Bloomberg Consumer Comfort Index
The Bloomberg Consumer Comfort Index rose to 40.9 in the June 14 week from 40.1 in the prior week. The rise came in after falling for nine straight weeks. An improvement in the job prospects and housing market worked in the favor of the index. However, future gains in the index might be impacted by a rise in gasoline prices.
About the index
The Bloomberg Consumer Comfort Index gauges consumer sentiment based on respondents’ perception about three variables:
- the state of the economy
- evaluation of personal finance
- the timing of purchasing goods and services
The index is a four-week moving average. It ranges from zero to 100. It’s based on a survey involving a sample of 1,000 responses. The index is conducted by Langer Research Associates for Bloomberg.
In the latest survey, respondents’ views on the state of the US economy rose to 33.7 from 32.1 in the prior week. Respondents who felt that it’s a good time to purchase goods and services came in at 34.2—compared to 33.5 in the previous week. The sentiment about personal finances rose slightly to 54.8 from 54.7.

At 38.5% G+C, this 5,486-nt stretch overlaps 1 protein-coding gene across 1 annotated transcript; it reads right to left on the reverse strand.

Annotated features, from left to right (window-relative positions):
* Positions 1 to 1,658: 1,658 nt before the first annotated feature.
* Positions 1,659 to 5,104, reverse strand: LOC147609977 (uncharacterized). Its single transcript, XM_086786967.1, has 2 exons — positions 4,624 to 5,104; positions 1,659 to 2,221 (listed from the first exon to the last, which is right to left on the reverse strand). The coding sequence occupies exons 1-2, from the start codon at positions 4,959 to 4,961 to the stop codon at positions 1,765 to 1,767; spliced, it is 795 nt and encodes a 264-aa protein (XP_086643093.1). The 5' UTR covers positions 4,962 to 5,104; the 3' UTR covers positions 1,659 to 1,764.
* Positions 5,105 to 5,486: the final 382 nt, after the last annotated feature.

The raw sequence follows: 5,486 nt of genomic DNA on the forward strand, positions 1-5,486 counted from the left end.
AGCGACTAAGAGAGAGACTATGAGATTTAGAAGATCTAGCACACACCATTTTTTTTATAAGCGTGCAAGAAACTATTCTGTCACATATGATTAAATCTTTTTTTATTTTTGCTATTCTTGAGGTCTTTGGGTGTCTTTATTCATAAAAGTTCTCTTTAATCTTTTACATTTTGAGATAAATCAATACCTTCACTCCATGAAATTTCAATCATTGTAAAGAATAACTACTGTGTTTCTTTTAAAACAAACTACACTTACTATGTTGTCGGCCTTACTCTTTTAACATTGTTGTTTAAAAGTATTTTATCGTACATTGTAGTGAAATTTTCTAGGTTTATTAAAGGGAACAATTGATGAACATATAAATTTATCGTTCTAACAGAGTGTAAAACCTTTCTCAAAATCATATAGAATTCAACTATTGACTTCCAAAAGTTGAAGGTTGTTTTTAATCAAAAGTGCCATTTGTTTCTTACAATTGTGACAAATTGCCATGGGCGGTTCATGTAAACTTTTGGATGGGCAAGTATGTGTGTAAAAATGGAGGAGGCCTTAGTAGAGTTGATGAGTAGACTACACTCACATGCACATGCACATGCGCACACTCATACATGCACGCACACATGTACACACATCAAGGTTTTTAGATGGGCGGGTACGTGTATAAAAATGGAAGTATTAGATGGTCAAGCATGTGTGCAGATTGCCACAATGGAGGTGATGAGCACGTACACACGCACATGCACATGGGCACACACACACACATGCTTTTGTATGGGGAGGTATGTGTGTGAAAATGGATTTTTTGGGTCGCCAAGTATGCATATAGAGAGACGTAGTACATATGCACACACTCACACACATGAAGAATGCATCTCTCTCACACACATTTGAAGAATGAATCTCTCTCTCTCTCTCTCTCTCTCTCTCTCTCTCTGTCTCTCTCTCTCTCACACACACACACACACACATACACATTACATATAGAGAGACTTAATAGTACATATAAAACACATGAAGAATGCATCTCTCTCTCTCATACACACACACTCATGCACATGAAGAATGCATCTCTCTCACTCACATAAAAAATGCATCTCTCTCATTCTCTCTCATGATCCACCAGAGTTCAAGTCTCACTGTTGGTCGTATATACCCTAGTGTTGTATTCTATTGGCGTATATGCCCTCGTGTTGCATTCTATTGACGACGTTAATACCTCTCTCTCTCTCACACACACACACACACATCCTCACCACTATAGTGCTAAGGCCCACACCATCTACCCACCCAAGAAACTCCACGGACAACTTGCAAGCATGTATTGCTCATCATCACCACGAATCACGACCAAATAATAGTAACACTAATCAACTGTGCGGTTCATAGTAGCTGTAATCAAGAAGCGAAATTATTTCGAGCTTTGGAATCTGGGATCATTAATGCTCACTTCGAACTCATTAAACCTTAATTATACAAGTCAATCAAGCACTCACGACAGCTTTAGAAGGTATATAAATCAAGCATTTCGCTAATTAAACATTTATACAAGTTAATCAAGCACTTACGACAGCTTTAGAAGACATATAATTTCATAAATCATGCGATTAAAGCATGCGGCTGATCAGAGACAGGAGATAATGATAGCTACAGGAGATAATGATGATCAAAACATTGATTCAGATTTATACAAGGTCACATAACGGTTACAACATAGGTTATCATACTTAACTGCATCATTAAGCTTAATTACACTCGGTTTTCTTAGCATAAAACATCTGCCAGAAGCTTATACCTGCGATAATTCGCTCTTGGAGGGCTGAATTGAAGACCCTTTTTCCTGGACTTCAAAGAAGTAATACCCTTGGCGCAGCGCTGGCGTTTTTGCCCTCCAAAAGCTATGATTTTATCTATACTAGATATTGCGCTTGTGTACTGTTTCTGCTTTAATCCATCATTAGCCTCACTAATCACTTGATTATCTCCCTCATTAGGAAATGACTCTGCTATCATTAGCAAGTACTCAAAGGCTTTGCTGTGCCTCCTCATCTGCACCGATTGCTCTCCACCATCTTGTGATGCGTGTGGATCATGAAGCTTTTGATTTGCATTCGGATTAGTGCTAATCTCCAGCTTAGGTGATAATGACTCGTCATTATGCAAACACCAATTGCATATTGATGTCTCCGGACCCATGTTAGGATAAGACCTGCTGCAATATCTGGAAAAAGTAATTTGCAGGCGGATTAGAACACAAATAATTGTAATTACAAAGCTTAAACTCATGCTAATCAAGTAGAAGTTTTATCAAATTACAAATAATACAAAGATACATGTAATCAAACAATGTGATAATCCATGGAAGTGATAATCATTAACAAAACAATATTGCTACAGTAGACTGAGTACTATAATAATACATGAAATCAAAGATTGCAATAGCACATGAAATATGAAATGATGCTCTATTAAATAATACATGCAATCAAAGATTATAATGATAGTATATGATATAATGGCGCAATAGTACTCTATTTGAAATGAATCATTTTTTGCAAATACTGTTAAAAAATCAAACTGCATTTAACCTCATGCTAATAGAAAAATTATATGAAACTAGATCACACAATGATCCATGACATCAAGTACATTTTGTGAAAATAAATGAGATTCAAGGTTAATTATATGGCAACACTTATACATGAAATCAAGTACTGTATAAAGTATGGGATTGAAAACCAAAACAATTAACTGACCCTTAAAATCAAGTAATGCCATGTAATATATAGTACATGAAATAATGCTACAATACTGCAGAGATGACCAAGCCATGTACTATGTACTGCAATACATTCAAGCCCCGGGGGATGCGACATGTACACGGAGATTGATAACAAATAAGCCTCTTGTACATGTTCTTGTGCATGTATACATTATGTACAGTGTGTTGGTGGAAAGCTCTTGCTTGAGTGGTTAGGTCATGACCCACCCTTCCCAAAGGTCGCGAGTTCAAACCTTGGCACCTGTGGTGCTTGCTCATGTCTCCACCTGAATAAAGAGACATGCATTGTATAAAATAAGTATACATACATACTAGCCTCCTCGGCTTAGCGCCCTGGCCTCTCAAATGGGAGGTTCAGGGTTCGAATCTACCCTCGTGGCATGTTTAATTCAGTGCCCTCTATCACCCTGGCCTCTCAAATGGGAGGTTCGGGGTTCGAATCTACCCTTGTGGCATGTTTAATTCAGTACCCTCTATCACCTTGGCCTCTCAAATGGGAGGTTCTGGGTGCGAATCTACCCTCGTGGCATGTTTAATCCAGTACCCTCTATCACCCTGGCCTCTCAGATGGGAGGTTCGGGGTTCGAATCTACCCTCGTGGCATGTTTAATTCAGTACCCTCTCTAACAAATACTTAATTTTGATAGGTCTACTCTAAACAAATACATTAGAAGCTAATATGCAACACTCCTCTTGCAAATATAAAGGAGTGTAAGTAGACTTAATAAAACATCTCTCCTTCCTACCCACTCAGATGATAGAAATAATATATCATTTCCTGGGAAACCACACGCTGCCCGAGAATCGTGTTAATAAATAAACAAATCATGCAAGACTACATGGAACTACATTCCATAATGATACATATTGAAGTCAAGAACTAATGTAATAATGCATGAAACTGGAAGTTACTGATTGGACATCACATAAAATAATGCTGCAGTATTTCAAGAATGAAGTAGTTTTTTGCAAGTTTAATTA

Implications for department stores
Department stores like Macy’s (M), Nordstrom (JWN), Kohl’s (KSS), and Sears Holdings (SHLD) sell discretionary items like apparel, accessories, and home furnishings. Generally, consumers’ spending on discretionary items is influenced by the level of optimism about the economic conditions. An improvement in the Bloomberg Consumer Comfort Index is a positive indicator for department stores.
Despite considerable improvement in economic conditions, consumer spending hasn’t been robust. Consumers are still looking for discount deals at off-price retail stores like TJX Companies (TJX), Ross Stores (ROST), and Nordstrom’s (JWN) Rack stores. To capture growth opportunities in the off-price space, Macy’s is now ready to launch four off-price Macy’s Backstage stores in the fall. Macy’s accounts for over 1% of the Consumer Discretionary Select Sector SPDR Fund (XLY).
Consumers’ optimism is impacted by job prospects in the economy. In the next part of this series, we’ll discuss a key parameter of the job market.